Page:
Guyana's cultural expression reflects its separate ethnic contributions and has a regional rather than a universal orientation. A number of its best-known novelists have lived abroad, including Edgar Mittelholzer, The Kwayana Family Trilogy, which focuses on one family through 350 years of Guyana's history; Christopher Nicole, Ratoon; Jan Carew, Black Midas; Roy Heath, Orealla; and E.R. Braithwaite, To Sir With Love, which details his experiences as a black high school teacher in a white London slum. His work was praised for its hopeful view of difficult race relations and became the subject of a major motion picture. Another prominent, avant-garde writer is Wilson Harris, The Palace and the Peacock. Additionally, Churamanie Bissundyal, a writer is also becoming better known in writing circles the world over. Among the country's outstanding poets are Martin Carter, Poems of Resistance, and A.J. Seymour, who wrote I Was Born in Georgetown. Denis Williams has gained fame as a painter, novelist, curator, and anthropologist. Philip Moore is well known for his wood sculptures, which show African influence.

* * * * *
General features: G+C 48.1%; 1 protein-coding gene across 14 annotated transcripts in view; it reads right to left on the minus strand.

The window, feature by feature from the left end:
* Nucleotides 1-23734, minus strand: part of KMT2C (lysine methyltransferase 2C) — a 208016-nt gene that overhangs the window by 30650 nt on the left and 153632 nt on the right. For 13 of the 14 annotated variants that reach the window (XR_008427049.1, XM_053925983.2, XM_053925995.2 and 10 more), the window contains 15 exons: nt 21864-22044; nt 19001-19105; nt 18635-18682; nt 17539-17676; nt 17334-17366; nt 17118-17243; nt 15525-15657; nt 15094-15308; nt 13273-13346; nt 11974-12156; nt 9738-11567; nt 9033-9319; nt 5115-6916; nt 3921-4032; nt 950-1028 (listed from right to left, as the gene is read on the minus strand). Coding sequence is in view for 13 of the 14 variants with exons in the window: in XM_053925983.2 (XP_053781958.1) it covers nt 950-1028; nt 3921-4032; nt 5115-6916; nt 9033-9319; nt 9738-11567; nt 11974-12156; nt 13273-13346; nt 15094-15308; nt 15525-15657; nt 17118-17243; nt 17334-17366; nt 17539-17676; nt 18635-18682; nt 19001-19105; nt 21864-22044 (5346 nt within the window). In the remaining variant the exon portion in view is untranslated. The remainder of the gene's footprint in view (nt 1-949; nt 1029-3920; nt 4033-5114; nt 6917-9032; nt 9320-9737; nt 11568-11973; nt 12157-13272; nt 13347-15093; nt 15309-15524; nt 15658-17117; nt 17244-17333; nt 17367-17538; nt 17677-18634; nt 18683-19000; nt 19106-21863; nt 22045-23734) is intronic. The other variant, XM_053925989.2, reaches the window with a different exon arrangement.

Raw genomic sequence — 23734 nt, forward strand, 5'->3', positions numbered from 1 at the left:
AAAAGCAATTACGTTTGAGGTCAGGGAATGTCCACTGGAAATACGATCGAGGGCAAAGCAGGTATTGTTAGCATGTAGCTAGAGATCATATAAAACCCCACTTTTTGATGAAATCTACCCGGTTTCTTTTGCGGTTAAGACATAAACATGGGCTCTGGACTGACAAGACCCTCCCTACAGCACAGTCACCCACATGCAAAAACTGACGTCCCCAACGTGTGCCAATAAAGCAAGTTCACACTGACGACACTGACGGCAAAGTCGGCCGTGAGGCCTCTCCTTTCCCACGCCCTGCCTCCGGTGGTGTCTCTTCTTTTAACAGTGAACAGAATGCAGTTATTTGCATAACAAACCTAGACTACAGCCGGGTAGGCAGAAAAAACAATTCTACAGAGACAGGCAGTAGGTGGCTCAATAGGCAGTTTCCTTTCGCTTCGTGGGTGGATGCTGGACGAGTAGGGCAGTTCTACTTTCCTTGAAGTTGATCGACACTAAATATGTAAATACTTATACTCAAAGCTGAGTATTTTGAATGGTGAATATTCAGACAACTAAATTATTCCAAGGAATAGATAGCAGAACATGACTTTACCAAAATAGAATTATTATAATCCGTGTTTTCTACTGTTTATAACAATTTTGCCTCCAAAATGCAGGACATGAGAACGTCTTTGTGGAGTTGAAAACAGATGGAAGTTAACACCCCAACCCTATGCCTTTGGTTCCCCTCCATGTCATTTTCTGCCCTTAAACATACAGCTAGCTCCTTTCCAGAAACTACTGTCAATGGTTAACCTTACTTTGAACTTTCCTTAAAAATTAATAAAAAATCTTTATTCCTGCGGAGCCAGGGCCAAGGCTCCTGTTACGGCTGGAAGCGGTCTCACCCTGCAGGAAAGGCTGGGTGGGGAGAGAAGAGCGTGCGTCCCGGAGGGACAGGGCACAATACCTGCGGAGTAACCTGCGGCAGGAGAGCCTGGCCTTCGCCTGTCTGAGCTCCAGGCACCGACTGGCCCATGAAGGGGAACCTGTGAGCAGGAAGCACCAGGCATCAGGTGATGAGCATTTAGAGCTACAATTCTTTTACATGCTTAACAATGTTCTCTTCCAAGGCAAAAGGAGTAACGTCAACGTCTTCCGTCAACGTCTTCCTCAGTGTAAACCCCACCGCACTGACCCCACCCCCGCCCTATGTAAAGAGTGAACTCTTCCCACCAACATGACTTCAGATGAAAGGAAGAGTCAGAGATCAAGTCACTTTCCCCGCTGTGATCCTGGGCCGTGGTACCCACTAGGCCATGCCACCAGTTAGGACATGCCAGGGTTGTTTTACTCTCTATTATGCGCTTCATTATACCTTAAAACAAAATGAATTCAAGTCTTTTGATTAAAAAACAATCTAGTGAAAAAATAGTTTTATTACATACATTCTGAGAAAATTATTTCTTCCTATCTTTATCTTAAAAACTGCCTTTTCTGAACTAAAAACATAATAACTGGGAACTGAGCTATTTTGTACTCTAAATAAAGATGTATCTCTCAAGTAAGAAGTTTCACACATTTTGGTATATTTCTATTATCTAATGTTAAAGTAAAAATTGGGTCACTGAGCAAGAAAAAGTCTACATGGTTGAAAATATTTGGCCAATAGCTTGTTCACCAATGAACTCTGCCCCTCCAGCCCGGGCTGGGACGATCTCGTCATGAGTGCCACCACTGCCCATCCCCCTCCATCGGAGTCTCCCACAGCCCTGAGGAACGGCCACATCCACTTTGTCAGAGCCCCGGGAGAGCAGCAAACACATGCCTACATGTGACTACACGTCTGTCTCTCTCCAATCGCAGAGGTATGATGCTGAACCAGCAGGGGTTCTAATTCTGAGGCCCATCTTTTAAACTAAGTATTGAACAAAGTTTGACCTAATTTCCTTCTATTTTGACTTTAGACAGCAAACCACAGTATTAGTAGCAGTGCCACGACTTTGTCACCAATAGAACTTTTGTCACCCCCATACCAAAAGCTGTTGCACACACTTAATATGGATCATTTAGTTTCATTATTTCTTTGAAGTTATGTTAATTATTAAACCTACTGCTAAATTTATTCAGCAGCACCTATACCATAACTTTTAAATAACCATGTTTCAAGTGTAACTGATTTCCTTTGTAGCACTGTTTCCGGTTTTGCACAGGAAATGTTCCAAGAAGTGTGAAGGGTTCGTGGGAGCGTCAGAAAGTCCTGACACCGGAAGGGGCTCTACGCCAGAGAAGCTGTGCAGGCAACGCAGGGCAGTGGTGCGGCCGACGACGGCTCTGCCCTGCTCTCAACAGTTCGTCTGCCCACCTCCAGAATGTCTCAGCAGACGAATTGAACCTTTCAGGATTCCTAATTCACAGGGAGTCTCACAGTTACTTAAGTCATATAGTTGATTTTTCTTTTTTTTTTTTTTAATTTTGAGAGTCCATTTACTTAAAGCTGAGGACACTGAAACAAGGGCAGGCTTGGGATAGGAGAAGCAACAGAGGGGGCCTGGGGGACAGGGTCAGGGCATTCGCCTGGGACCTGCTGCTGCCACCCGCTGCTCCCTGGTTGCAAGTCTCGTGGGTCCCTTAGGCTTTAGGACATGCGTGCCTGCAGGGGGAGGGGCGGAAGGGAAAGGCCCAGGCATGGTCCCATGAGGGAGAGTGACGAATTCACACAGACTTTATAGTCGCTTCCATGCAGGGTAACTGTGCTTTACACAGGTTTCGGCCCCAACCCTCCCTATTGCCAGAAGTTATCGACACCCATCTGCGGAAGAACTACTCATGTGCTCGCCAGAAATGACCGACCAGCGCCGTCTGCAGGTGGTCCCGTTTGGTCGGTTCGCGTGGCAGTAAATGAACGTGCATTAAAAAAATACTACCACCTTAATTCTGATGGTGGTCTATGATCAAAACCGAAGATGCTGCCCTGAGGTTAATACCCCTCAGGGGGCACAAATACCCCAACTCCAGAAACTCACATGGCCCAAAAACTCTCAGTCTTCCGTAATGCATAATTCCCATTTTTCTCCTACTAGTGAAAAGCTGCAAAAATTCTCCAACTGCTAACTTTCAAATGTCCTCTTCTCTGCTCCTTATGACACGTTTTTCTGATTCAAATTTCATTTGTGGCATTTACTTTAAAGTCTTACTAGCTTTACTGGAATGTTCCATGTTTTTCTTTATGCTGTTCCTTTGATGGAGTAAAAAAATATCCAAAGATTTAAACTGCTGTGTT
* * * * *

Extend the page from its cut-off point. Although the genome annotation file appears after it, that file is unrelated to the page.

Art takes many forms in Guyana, but its dominant themes are the Amerindians, the ethnic diversity of the population and the physical beauties of Guyana. The works of Stanley Greaves, Ronald Savory, Philip Moore and the late Aubrey Williams have been much in demand in the last two decades. Savory's works in particular have brought the hard-to-reach interior within view of urban dwellers.
The Guyana Theater Guild, active for more than 20 years, stages productions of Caribbean and US plays. Also popular in Guyana are steel drum bands and, particularly among Indo-Guyanese, East Indian classical music and dance.